Plans to construct a new runway at Dublin Airport are progressing according to the daa.
In 2007, An Bord Pleanála granted Dublin Airport planning permission to build a 3,110m runway, 1.6k north of the existing main runway, however this project was put on hold in 2009 during the economic downturn and subsequent fall in passenger numbers.
However, the recovery in passenger numbers, particularly in the past two years, has been significant. The continuation of growth at Dublin Airport is dependent on having sufficient capacity available to satisfy future demand.
Last year was the busiest year ever in the airport’s history with a record 25 million passengers travelling in 2015. Passenger numbers continue to grow strongly in 2016 with double digit growth recorded in the first two months of this year.
The rapid recovery in passenger numbers is due to a combination of 50 new routes and services, significant additional capacity increases on a number of existing routes, and nine new airlines operating at Dublin Airport. Total long-haul connectivity has grown by more than 65% since T2 opened, while short-haul connectivity has increased by 16%.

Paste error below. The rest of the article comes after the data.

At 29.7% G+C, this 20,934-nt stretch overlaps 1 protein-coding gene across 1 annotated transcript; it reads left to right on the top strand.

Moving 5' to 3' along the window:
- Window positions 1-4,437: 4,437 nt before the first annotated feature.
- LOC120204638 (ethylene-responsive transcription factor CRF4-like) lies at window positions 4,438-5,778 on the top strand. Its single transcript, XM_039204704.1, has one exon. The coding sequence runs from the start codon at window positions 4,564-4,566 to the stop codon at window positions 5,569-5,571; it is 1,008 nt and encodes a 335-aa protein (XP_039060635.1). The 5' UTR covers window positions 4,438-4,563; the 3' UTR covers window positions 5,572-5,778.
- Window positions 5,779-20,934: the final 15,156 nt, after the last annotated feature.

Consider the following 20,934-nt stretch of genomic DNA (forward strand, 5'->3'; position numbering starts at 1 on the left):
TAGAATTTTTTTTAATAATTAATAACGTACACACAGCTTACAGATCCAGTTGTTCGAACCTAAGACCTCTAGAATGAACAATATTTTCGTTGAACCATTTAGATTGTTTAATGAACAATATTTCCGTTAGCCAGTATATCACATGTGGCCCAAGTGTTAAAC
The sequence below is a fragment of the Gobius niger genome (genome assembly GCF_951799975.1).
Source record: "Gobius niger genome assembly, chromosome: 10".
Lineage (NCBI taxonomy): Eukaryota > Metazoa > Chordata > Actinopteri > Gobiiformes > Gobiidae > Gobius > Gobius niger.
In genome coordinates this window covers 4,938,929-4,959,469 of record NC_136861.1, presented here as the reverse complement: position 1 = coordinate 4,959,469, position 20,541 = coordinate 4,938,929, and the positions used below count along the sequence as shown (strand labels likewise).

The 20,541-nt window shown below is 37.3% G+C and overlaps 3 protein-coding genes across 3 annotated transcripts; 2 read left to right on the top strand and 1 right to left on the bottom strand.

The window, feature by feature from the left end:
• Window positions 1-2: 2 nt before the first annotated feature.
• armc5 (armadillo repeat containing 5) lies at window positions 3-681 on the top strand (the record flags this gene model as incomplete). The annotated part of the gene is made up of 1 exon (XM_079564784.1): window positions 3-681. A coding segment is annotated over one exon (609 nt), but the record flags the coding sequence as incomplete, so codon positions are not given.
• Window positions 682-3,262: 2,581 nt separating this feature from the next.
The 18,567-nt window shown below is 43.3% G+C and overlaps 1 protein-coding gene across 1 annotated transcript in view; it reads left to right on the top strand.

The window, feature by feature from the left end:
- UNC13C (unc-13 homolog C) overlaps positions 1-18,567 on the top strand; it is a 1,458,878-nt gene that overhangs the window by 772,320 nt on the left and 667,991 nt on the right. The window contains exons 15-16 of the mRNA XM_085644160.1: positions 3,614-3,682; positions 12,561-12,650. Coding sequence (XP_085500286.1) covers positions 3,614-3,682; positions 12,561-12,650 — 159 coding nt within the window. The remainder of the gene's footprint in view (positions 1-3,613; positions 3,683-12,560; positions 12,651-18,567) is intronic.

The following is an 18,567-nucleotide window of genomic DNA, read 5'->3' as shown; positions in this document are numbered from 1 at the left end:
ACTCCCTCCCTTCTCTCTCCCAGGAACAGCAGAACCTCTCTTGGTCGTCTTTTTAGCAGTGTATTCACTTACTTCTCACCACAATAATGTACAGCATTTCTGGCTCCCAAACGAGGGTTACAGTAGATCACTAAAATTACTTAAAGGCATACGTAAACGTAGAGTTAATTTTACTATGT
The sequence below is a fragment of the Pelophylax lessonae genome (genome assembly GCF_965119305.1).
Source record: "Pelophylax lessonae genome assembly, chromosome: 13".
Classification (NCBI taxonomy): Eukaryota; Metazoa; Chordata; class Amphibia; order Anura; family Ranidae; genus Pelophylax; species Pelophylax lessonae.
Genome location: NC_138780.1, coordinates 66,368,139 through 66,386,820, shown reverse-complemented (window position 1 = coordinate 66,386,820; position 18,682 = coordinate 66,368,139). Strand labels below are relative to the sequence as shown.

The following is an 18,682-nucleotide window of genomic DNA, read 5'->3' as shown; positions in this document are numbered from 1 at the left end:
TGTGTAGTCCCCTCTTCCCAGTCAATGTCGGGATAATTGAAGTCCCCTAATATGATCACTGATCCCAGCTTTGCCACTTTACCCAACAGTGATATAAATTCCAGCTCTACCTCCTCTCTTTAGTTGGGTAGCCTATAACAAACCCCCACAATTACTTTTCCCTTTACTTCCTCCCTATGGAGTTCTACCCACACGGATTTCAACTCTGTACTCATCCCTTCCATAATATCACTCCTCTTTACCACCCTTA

Dublin Airport’s north runway development has the potential to open up connectivity to a range of long-haul destinations, particularly in fast growing economies in Asia, Arica and South America. The delivery of a new runway could support a further 31,000 new jobs over the next two decades, contributing €2.2 billion to GDP.
The north runway has featured in successive Local Area and County Development Plans since the 1970s. As a result of years of careful planning, land for this development was safeguarded over 40 years ago, so the runway will be delivered within the airport’s existing land bank.
Site preparation works are due to commence later this year with construction of the north runway scheduled to start in 2017. The project will support up to 500 construction jobs as well as generating significant employment opportunities in the local supply chain for construction materials during the development period.